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African art gallery co-founded by Hemingway’s son opens Tribeca storefront

African art gallery co-founded by Hemingway's son opens Tribeca storefront


African art gallery co-founded by Hemingway’s son opens Tribeca storefront


Hemingway African Gallery and Safaris in Tribeca

Hemingway African Gallery and Safaris, an enterprise co-founded by Gregory Hemingway, the late son of the American novelist Ernest Hemingway, and the South African-born dealer and safari operator Brian Gaisford, has opened a storefront in New York’s Tribeca at 88 Leonard Street after more than four decades in the Manhattan Art and Antiques Centre. The art and design gallery, which has doubled as a no-kill safari business since the 1980s, holds a vast trove of African artefacts and contemporary art collected by Gaisford in various trips across sub-Saharan Africa.

The gallery has a colourful history: Gaisford and Gregory Hemingway met while playing tennis in Central Park shortly after Hemingway finished writing Papa: A Personal Memoir, a book recounting his troubled relationship with his celebrated father. The two likely bonded over their experiences hunting in Africa, where Gregory retreated for three years after a traumatic fallout with his father in the early 1950s. In 1975, Gaisford rented the antiques centre space to host the launch party for Hemingway’s memoir and filled it with pieces from his African art collection. The show sold out and Gaisford kept the space open under the Hemingway name as a tribute to his friend.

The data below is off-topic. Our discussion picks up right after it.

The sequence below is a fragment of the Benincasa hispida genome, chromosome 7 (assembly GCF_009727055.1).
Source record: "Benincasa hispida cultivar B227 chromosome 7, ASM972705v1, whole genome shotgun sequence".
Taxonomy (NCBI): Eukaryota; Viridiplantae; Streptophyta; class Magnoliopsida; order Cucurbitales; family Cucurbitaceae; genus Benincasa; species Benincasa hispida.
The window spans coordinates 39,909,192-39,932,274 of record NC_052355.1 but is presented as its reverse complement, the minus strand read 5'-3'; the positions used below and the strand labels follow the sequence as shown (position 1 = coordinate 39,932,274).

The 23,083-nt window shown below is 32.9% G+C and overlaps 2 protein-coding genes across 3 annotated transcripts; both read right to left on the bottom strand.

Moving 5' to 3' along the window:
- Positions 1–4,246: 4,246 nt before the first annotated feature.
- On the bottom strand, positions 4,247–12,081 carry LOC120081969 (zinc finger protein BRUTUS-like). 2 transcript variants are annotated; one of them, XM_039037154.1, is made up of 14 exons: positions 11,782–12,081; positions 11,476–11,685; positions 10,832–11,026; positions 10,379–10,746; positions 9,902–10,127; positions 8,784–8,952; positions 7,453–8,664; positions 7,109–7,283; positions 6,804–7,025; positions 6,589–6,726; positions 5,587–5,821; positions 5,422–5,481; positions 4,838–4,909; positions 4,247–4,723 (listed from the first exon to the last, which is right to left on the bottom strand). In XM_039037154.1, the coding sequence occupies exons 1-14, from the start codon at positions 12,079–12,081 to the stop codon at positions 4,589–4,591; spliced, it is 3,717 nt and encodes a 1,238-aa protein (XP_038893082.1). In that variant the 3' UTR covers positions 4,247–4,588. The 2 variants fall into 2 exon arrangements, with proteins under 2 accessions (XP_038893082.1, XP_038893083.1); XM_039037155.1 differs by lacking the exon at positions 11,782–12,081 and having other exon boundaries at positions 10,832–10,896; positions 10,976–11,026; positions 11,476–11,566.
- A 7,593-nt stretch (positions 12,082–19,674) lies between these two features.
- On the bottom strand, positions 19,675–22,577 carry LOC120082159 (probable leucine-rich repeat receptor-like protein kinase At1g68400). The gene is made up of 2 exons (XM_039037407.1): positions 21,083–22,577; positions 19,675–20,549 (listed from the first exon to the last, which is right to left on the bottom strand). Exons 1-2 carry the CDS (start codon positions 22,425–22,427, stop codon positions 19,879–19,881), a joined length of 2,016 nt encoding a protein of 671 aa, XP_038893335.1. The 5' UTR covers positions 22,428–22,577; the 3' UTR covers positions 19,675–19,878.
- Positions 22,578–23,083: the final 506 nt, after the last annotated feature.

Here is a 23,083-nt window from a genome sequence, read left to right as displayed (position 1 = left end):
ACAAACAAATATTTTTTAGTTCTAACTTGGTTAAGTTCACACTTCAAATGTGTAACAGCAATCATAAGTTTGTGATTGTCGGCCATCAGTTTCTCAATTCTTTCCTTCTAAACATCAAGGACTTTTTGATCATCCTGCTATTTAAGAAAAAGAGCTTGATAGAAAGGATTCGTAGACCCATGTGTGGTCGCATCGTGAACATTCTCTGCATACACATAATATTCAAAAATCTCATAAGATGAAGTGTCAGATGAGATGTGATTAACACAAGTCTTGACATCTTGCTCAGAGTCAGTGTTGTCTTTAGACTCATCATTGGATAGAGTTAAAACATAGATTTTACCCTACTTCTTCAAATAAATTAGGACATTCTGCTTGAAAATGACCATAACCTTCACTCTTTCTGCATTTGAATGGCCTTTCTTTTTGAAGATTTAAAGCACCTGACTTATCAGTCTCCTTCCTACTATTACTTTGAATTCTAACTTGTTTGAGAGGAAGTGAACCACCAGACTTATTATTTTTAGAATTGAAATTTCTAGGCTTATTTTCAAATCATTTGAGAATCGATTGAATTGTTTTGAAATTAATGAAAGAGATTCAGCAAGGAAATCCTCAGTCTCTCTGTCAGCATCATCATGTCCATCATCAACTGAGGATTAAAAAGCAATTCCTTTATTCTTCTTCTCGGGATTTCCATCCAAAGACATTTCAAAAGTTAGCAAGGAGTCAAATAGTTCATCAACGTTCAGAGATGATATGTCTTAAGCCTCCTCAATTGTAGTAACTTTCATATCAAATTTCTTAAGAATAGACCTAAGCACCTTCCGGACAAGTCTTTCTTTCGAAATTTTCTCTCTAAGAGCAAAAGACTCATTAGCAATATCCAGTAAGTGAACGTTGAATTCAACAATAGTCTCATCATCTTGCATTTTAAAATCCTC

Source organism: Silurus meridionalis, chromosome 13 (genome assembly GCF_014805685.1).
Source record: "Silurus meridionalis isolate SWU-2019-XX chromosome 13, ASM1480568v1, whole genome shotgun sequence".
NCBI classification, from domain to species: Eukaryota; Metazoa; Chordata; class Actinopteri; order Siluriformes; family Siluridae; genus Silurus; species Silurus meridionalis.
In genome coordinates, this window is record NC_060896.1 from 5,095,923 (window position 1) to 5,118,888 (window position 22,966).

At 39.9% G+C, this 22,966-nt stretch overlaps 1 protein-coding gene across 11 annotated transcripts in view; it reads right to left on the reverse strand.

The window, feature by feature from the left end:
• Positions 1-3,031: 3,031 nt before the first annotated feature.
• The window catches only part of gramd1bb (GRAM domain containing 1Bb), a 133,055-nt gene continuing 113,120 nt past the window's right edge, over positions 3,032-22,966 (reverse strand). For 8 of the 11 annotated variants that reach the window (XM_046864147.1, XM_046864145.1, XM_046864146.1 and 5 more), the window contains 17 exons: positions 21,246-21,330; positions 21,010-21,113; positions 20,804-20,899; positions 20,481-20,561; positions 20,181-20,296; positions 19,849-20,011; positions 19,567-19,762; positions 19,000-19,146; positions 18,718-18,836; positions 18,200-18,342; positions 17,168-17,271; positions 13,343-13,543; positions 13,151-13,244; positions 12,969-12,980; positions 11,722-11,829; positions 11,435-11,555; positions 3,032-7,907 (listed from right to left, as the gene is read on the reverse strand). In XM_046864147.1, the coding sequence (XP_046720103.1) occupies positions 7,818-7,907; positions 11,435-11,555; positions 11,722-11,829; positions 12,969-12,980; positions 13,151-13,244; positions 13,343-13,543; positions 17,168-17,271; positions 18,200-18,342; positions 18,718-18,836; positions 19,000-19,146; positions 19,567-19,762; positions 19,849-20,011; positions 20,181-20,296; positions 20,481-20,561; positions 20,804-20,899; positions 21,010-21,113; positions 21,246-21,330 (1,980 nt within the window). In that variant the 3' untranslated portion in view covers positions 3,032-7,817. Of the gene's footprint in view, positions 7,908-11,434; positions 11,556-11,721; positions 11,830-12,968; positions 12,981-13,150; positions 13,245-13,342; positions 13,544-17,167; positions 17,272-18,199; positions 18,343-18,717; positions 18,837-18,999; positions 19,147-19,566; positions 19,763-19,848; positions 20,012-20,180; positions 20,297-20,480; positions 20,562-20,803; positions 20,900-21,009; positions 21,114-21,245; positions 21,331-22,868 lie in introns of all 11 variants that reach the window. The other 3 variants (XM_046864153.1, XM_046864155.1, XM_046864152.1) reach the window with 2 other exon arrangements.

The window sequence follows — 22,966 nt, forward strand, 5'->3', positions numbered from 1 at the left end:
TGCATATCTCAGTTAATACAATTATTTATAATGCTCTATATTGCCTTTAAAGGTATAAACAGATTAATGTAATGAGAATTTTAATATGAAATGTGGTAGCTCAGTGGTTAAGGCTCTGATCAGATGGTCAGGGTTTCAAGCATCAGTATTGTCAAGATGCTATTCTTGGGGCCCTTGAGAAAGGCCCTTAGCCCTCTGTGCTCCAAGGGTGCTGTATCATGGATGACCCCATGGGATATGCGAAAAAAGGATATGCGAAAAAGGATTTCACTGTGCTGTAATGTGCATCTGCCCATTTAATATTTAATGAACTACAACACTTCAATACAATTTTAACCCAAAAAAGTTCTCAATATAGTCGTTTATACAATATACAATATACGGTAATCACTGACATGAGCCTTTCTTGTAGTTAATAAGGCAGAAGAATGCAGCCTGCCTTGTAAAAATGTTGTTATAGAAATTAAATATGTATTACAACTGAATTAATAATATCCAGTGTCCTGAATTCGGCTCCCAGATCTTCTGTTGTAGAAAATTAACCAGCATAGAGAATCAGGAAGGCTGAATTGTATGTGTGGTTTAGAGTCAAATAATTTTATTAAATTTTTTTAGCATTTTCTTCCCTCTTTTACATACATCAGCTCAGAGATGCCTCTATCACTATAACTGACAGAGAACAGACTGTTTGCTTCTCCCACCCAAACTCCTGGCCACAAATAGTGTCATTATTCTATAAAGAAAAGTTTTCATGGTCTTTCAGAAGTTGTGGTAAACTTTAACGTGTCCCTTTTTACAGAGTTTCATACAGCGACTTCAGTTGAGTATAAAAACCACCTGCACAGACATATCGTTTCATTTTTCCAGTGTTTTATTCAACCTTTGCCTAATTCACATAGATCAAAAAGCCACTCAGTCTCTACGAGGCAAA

Among the highlights of the collection are hand-carved Shona sculptures dating from the 1950s to today and sourced from self-taught artists in a northern pocket of Zimbabwe. “They’re all incredibly dense, semi-precious stones that are insanely hard to carve and there are no power tools or hammer and chisel involved”, according to Logan Gaisford, who runs the gallery with her brother Tuck Gaisford. The collection also includes artefacts such as ritual implements, masks and sculptures, silver and beaded jewellery and painted panels, as well as contemporary holdings of decorative art and furniture.

The storefront was “a natural progression for the gallery”, Gaisford says. “Tribeca has become a bit of an arts hub in general and there’s a great momentum and excitement around African art right now”.


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